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ADHD, Anxiety, or Both?

ADHD. According to a CDC study 2016, about 3 in 10 children with ADHD experience anxiety.  Many of the challenges that come with ADHD can make children anxious. It can be difficult to determine whether a child has ADHD or Anxiety because there’s so much overlap in symptoms.  Here are some common similarities and differences between how ADHD and Anxiety look in children. 



Kids with ADHD tend to struggle with disorganization due to their weakness in executive functioning.

Trouble paying attention. Kids with anxiety may seem unfocused, but they are really distracted by worries. Kids with ADHD are inattentive because of differences in the brain that affect focus. Perfectionism 

Kids with anxiety may become stuck on a task with schoolwork because they don’t believe it is their best effort. 


Kids with ADHD can display impulsivity at any point in the day, without a pattern or trigger. 


Kids with anxiety may have nervous energy and could mindlessly tap their foot or pencil. Kids with ADHD fidget because of hyperactivity and the physical need to move their bodies. 

Physical Symptoms

Kids with anxiety may develop physical symptoms such as racing heart, headaches, rapid breathing, and stomachaches.

Inattentive mistakes

Kids with ADHD often fail to pay close attention to details and miss portions of school assignments.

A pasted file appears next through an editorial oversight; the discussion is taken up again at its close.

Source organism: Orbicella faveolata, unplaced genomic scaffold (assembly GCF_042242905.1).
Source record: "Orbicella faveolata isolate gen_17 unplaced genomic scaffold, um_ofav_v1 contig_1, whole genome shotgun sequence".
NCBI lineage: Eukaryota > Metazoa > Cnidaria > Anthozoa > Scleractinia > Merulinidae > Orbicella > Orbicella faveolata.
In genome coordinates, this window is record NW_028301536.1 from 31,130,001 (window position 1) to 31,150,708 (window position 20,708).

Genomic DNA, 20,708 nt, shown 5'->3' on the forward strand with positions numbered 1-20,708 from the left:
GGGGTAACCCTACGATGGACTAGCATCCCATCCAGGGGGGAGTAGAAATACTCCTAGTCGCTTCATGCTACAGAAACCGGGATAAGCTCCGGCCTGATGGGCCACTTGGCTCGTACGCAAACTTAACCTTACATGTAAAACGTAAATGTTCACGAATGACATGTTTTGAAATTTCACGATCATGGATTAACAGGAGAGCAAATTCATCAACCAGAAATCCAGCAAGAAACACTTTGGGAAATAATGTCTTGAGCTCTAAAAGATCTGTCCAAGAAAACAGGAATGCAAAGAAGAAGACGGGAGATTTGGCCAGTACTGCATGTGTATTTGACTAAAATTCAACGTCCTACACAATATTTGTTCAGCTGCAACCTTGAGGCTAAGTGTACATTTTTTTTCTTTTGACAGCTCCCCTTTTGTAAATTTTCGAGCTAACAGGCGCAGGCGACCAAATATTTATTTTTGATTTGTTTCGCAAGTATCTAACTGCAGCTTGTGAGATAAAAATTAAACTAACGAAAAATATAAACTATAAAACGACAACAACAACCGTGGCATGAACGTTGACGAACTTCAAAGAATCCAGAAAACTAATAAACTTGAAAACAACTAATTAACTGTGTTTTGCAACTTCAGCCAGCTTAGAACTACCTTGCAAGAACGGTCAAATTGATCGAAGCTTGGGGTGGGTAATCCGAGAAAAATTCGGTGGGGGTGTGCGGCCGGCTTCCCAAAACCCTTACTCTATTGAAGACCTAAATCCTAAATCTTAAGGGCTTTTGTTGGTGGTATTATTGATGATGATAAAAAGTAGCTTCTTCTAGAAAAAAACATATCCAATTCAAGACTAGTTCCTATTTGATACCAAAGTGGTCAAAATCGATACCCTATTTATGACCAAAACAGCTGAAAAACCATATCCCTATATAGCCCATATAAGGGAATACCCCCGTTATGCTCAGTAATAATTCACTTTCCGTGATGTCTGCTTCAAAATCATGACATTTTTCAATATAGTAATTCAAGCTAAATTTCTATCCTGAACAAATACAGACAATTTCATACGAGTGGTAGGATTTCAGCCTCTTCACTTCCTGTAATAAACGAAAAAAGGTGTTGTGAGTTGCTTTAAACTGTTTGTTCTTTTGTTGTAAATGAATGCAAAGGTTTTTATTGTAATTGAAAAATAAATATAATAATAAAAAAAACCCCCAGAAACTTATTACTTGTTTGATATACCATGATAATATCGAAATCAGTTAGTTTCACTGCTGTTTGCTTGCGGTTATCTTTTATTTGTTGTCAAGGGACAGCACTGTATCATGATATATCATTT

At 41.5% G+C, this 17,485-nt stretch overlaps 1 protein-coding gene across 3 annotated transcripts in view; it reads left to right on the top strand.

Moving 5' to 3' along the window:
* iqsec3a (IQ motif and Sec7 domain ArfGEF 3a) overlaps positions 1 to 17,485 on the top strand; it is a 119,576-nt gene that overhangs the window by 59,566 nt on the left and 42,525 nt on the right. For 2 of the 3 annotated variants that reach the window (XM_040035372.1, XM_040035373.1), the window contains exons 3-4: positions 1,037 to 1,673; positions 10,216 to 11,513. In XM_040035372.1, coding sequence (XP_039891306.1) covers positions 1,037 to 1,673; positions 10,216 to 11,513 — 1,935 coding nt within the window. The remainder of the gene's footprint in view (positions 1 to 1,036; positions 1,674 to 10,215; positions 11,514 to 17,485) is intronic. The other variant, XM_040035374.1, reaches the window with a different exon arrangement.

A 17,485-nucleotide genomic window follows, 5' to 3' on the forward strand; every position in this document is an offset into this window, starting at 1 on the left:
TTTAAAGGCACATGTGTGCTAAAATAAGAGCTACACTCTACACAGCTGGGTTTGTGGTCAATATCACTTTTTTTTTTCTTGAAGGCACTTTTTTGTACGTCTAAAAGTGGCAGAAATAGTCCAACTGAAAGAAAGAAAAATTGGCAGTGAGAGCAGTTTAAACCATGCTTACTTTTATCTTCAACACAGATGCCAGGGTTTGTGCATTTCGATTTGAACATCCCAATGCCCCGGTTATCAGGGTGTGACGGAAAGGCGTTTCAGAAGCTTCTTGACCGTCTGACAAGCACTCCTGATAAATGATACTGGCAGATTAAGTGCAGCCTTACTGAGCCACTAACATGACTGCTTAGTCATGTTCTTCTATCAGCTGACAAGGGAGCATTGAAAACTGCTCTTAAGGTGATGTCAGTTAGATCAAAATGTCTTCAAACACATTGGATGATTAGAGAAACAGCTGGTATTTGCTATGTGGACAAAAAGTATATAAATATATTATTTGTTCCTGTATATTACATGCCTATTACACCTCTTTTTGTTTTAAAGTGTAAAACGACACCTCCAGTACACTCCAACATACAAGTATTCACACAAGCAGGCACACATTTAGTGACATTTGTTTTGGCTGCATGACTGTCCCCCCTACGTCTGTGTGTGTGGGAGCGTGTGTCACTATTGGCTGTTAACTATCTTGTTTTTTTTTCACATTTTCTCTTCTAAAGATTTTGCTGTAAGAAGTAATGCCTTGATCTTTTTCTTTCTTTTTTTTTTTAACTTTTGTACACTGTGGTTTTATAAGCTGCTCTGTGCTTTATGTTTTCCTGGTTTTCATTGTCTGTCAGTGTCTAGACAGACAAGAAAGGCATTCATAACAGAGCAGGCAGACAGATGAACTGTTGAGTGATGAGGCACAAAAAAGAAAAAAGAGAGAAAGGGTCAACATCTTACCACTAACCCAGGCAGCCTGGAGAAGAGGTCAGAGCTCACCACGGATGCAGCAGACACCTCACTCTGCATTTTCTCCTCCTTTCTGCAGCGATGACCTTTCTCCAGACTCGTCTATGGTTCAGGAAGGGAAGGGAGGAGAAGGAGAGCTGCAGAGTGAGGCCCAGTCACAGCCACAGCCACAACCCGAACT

Incomplete Assignments or Missing Schoolwork

Kids with anxiety might not understand the work and can be too anxious to ask for help. Kids with ADHD often don’t turn in assignments because of executive functioning weaknesses and forgetfulness.


Kids with anxiety may experience flooding of thoughts. When negative anxious thoughts are occupying their minds and someone tries to talk to them, they may quickly snap.  It is not easy to paused display a calm demeanor. 

Physical behaviors

Kids with ADHD often impulsively touch others either in fun or anger and do so without planning or thinking about their actions.

Struggle with friendships. Kids with anxiety might be too fearful of being embarrassed in social situations to make friends. Kids with ADHD might have trouble making friends because their impulsivity may make them stand out negatively to peers. Or, they may struggle picking up on social cues because of inattention. 
Trouble falling asleep

Kids with anxiety can have trouble falling asleep because their minds are restless with worries. Kids with ADHD can have trouble settling their bodies at bedtime. 

What’s next?  

It is always important to seek professional guidance to determine if it is ADHD, anxiety or both.  Professional testing with a neuropsychologist or psychiatrist can tease out the root cause of the symptoms and direct the treatment plan.  Treatment may include medication, cognitive behavioral therapy, coaching, or alternative treatments, and will vary based on the primary cause of the symptoms.

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